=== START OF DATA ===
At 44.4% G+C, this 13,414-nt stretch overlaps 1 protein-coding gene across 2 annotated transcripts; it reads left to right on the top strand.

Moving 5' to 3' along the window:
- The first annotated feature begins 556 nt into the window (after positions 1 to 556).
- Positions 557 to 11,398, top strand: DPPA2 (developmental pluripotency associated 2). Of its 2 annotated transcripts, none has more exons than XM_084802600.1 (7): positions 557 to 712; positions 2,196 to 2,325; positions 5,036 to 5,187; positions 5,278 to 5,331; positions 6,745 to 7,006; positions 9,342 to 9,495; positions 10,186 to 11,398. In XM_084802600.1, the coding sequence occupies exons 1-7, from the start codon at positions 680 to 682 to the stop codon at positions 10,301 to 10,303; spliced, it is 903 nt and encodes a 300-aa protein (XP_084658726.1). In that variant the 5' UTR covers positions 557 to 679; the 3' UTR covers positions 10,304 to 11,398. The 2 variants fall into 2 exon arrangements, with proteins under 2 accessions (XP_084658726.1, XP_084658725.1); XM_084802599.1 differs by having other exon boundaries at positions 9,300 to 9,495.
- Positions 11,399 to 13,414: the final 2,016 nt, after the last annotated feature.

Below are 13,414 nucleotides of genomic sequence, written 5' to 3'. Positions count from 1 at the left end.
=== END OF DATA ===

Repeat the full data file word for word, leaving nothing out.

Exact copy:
At 44.4% G+C, this 13,414-nt stretch overlaps 1 protein-coding gene across 2 annotated transcripts; it reads left to right on the top strand.

Moving 5' to 3' along the window:
- The first annotated feature begins 556 nt into the window (after positions 1 to 556).
- Positions 557 to 11,398, top strand: DPPA2 (developmental pluripotency associated 2). Of its 2 annotated transcripts, none has more exons than XM_084802600.1 (7): positions 557 to 712; positions 2,196 to 2,325; positions 5,036 to 5,187; positions 5,278 to 5,331; positions 6,745 to 7,006; positions 9,342 to 9,495; positions 10,186 to 11,398. In XM_084802600.1, the coding sequence occupies exons 1-7, from the start codon at positions 680 to 682 to the stop codon at positions 10,301 to 10,303; spliced, it is 903 nt and encodes a 300-aa protein (XP_084658726.1). In that variant the 5' UTR covers positions 557 to 679; the 3' UTR covers positions 10,304 to 11,398. The 2 variants fall into 2 exon arrangements, with proteins under 2 accessions (XP_084658726.1, XP_084658725.1); XM_084802599.1 differs by having other exon boundaries at positions 9,300 to 9,495.
- Positions 11,399 to 13,414: the final 2,016 nt, after the last annotated feature.

Below are 13,414 nucleotides of genomic sequence, written 5' to 3'. Positions count from 1 at the left end.